Discipline: Biological Sciences
Mahtab Waseem - Howard University
Co-Author(s): Emmanuel Ike, Kalah Ozimba, and Terinney Haley, Howard University, Washington, DC
Phosphoenolpyruvate-carbohydrate phosphotransferase system (PTS) is a multistep chemical process which regulates the intake and use of carbohydrates by bacteria. When bacteria grow through the use of nutrients, such as sugars, they may for a biofilm which in essence is a layer of bacterial cells that grow attached to one another in a film. In addition to controlling the sugar usage of bacteria, the PTS also regulates several cellular functions such as chemotaxis, glycogen metabolism, catabolite repression and the aforementioned biofilm formation. We hypothesize that given the established connection between PTS activity and biofilm formation in several biological species, the identification of small-molecule that can interfere with PTS activity will suggest new tools and approaches for the control of microbial biofilms. In order to do this, we have developed an assay to screen for Vibrio cholerae sugar fermentation. The screen uses sucrose, a sugar which can only be transported by the PTS. This screen was then used to test dozens of compounds which were selected for their physiochemical properties, such as solubility, decreased toxicity, and increased stability. For the screen assay, a V. cholerae O139 strain, MO10, growing in the absence of chemical compounds served as a negative compound. An altered strain, which lacked PTS activity, served as a positive control. Preliminary data suggests that some of the compounds screened exhibit antibacterial activity, while others seem to interfere with the ability of Vibrio to ferment sucrose. This interference may be due to interaction with the PTS. Success of this project will result in the identification and characterization of antimicrobial compounds that inhibit the bacterial PTS system and regulate biofilm formation. This may lead to the development of novel microbial control strategies with applications in engineering, physical, biological, medical, and pharmaceutical sciences.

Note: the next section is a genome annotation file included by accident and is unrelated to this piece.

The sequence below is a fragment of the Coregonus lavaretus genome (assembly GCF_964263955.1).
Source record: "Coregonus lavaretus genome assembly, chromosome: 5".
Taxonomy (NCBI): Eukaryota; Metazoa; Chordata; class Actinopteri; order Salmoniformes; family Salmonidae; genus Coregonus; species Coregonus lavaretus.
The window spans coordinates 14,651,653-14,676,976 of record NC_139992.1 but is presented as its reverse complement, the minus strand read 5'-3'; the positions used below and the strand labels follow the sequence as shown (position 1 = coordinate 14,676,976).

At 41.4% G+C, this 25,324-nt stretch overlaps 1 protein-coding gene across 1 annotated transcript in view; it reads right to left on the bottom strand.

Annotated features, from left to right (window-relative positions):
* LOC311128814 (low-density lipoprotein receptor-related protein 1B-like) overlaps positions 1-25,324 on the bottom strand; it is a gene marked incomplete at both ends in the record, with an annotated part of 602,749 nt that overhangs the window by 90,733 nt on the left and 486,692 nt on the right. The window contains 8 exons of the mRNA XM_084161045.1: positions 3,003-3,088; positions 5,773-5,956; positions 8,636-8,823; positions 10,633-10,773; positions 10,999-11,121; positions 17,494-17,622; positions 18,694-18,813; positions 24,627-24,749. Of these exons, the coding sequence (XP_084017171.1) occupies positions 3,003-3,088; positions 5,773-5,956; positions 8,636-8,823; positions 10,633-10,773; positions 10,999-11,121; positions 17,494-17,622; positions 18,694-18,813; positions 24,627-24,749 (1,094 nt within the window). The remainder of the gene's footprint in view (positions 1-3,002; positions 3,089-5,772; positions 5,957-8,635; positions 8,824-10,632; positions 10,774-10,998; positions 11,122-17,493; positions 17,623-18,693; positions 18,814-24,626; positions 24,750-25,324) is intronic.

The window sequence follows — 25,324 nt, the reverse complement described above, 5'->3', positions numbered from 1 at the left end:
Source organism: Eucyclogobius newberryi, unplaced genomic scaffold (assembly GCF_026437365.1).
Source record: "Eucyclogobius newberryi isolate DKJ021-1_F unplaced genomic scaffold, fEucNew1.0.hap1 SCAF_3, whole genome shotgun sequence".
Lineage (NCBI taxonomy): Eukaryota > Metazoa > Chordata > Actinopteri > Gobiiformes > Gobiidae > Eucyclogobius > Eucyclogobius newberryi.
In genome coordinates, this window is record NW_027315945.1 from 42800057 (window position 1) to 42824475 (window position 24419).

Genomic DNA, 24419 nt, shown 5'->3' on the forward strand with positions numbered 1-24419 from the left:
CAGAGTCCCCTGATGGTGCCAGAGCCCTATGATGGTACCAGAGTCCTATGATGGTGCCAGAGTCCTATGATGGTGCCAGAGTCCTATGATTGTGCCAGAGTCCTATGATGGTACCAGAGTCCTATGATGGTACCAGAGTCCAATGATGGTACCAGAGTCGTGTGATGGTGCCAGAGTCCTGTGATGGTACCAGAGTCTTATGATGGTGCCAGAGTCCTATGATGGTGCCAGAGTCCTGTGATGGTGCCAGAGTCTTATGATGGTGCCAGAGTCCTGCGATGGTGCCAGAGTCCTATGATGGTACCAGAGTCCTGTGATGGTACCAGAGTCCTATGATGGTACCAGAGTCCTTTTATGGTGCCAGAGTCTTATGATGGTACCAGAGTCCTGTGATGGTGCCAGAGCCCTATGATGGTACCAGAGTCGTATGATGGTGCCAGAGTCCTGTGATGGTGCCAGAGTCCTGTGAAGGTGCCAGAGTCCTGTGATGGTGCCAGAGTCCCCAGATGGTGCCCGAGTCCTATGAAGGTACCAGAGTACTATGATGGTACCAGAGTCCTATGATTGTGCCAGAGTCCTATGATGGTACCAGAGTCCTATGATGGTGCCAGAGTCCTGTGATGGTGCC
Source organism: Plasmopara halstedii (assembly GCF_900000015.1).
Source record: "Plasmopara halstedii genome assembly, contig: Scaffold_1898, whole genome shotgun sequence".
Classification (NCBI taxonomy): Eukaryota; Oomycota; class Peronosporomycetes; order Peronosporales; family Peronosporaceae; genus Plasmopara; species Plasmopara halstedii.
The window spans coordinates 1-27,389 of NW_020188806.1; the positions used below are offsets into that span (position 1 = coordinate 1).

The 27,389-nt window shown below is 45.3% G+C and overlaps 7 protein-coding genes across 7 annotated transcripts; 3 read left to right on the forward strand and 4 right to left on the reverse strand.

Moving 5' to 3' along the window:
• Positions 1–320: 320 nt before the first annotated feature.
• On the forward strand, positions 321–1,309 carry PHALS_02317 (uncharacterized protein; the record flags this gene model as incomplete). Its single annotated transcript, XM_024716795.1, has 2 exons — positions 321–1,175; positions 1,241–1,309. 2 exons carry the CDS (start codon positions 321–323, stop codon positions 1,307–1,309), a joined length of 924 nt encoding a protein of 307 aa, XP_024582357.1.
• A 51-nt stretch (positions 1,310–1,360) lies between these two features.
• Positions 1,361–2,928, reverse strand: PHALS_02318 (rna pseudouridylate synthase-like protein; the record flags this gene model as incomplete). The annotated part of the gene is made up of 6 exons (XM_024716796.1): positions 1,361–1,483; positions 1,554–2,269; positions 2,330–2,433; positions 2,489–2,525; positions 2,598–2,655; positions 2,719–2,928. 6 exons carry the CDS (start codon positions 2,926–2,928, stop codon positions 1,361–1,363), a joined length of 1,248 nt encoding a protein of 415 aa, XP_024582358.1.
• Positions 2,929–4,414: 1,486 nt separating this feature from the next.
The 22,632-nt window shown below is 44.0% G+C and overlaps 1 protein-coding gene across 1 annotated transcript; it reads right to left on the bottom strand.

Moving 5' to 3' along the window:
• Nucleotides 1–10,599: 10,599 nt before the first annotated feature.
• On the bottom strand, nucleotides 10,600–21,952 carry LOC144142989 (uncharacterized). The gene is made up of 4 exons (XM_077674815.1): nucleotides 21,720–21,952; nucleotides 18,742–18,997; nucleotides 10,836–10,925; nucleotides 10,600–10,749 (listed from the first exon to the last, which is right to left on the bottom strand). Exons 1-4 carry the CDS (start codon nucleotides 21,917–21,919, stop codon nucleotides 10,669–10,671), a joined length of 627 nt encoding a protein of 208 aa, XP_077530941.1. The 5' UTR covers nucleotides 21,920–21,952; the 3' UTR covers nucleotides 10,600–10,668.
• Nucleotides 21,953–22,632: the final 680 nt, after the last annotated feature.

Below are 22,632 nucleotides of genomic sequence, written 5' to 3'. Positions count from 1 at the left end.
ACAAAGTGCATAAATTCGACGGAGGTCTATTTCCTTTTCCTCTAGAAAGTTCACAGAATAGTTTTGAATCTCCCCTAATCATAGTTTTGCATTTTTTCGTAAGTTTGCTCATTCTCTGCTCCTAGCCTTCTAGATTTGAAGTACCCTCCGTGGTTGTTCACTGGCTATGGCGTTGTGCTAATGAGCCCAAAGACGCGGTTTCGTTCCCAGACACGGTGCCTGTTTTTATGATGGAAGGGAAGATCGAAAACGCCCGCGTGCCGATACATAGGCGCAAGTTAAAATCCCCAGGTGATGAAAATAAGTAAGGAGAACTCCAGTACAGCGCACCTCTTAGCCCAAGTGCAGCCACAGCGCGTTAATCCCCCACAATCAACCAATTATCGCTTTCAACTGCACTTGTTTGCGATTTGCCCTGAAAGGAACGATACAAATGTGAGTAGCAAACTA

Funder Acknowledgement(s): This study was supported by a grant from NSF (Research Initiation Award #1505301) awarded to Patrick Ymele-Leki PhD, Assistant Professor of Chemical Engineering, Howard University, Washington, DC 20059.
Faculty Advisor: Patrick Ymele-Leki,